I am really looking forward to what we learn by working with Atlas Air
They have a really impressive management system that provides great insight on the business—particularly costs.
And, with short notice, they can even change the destination of a flight. We don’t have that flexibility in our business. I am really looking forward to what we learn by working with them.
Was it easy to change the registration of an aircraft?
It was surprisingly and unnecessarily difficult. Japan, Europe, and the United States all have great aviation safety records. But JCAB, EASA and the FAA—the respective safety agencies—all have different requirements for aircraft registration and the safety regime behind them.
If we could have a global license plate for aircraft with standardized regulation it would give us tremendous flexibility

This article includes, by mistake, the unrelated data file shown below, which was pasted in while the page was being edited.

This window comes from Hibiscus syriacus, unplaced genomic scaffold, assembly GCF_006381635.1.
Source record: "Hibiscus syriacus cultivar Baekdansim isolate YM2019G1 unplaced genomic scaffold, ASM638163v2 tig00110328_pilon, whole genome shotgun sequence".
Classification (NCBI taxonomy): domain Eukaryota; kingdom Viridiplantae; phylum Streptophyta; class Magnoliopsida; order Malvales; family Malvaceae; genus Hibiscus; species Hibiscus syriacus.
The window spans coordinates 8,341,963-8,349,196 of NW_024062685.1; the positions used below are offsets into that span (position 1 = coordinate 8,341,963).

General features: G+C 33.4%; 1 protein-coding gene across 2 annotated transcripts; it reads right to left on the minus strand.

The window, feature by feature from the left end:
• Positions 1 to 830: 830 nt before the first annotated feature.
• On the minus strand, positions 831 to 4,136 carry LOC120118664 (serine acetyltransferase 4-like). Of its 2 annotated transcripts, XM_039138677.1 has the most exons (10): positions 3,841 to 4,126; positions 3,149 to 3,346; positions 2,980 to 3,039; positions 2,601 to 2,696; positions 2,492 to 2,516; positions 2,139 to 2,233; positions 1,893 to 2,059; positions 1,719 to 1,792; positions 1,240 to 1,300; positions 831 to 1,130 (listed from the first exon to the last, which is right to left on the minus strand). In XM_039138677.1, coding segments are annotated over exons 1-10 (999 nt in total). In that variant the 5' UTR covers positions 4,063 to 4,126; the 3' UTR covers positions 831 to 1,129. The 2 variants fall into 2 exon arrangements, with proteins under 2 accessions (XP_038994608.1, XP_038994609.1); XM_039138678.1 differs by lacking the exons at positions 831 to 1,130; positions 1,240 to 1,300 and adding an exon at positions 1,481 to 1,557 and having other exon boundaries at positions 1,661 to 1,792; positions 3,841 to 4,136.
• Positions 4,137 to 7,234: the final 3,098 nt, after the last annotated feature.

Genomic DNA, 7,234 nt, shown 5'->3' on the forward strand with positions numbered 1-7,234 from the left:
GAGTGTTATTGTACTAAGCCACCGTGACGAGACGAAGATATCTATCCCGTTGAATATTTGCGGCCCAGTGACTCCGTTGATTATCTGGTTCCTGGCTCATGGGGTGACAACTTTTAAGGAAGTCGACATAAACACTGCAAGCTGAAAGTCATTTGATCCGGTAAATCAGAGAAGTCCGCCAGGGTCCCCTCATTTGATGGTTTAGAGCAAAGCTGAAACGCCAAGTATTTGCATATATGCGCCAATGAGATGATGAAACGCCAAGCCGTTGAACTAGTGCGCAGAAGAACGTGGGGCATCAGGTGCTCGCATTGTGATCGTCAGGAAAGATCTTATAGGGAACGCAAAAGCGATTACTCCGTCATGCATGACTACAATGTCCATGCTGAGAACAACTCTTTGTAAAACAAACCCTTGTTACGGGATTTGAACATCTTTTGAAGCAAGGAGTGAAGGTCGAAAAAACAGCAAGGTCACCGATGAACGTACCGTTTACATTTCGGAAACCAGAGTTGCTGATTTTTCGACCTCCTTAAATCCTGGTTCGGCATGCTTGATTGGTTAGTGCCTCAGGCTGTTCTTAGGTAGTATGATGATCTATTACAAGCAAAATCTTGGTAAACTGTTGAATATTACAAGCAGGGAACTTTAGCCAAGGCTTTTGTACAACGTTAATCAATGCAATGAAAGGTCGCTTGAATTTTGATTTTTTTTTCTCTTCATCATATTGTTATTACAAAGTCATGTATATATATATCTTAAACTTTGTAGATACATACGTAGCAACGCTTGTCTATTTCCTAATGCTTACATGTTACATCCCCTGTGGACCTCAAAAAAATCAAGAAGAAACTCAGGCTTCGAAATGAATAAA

It is an area ripe for harmonization and mutual recognition of standards. If we could have a global license plate for aircraft with standardized regulation it would give us tremendous flexibility in how we manage the assets of our business. It would be a great project for IATA.
What is your relationship with your parent company, NYK? You are both in the same business, although they use ships. Are they a competitor?
I don’t see them as a competitor; there are lots of synergies. For example, we share some back-office work and do joint corporate responsibility activities. We have also learned a lot from them about Safety Management Systems.
Probably the biggest value that is created by our relationship is the ability to invest in making our business more competitive.
NYK has substantial research and development resources. These have helped us in the development of some special services, including Cubo.